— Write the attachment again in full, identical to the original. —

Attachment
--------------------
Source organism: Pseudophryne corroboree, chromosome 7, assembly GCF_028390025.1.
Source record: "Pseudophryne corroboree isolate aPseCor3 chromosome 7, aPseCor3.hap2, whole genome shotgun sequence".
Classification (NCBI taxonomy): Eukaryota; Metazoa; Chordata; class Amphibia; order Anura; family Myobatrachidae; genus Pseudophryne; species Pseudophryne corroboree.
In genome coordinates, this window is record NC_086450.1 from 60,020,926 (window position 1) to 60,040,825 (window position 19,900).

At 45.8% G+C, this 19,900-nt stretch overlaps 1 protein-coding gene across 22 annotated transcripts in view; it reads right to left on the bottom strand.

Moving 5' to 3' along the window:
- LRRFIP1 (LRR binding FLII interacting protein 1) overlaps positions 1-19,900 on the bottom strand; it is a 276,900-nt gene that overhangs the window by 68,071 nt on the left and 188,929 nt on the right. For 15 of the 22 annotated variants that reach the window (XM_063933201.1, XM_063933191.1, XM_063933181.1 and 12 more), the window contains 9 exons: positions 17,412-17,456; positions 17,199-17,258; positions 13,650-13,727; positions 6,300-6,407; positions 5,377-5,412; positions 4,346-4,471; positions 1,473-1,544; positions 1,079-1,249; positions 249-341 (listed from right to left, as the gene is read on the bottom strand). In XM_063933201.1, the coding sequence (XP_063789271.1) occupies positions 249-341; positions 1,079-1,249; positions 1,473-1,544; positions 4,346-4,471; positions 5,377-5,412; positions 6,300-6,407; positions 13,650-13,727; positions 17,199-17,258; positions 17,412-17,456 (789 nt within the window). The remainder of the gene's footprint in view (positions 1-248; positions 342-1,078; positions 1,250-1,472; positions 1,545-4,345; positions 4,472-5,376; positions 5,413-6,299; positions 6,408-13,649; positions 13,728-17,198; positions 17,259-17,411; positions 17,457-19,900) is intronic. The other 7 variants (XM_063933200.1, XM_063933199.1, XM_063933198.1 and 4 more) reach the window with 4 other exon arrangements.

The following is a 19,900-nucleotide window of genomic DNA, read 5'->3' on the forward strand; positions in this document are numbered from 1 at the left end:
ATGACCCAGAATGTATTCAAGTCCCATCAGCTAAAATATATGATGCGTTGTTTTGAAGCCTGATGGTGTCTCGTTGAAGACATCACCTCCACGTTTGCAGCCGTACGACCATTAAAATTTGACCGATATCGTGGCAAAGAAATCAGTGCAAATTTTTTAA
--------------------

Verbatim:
Source organism: Pseudophryne corroboree, chromosome 7, assembly GCF_028390025.1.
Source record: "Pseudophryne corroboree isolate aPseCor3 chromosome 7, aPseCor3.hap2, whole genome shotgun sequence".
Classification (NCBI taxonomy): Eukaryota; Metazoa; Chordata; class Amphibia; order Anura; family Myobatrachidae; genus Pseudophryne; species Pseudophryne corroboree.
In genome coordinates, this window is record NC_086450.1 from 60,020,926 (window position 1) to 60,040,825 (window position 19,900).

At 45.8% G+C, this 19,900-nt stretch overlaps 1 protein-coding gene across 22 annotated transcripts in view; it reads right to left on the bottom strand.

Moving 5' to 3' along the window:
- LRRFIP1 (LRR binding FLII interacting protein 1) overlaps positions 1-19,900 on the bottom strand; it is a 276,900-nt gene that overhangs the window by 68,071 nt on the left and 188,929 nt on the right. For 15 of the 22 annotated variants that reach the window (XM_063933201.1, XM_063933191.1, XM_063933181.1 and 12 more), the window contains 9 exons: positions 17,412-17,456; positions 17,199-17,258; positions 13,650-13,727; positions 6,300-6,407; positions 5,377-5,412; positions 4,346-4,471; positions 1,473-1,544; positions 1,079-1,249; positions 249-341 (listed from right to left, as the gene is read on the bottom strand). In XM_063933201.1, the coding sequence (XP_063789271.1) occupies positions 249-341; positions 1,079-1,249; positions 1,473-1,544; positions 4,346-4,471; positions 5,377-5,412; positions 6,300-6,407; positions 13,650-13,727; positions 17,199-17,258; positions 17,412-17,456 (789 nt within the window). The remainder of the gene's footprint in view (positions 1-248; positions 342-1,078; positions 1,250-1,472; positions 1,545-4,345; positions 4,472-5,376; positions 5,413-6,299; positions 6,408-13,649; positions 13,728-17,198; positions 17,259-17,411; positions 17,457-19,900) is intronic. The other 7 variants (XM_063933200.1, XM_063933199.1, XM_063933198.1 and 4 more) reach the window with 4 other exon arrangements.

The following is a 19,900-nucleotide window of genomic DNA, read 5'->3' on the forward strand; positions in this document are numbered from 1 at the left end:
ATGACCCAGAATGTATTCAAGTCCCATCAGCTAAAATATATGATGCGTTGTTTTGAAGCCTGATGGTGTCTCGTTGAAGACATCACCTCCACGTTTGCAGCCGTACGACCATTAAAATTTGACCGATATCGTGGCAAAGAAATCAGTGCAAATTTTTTAA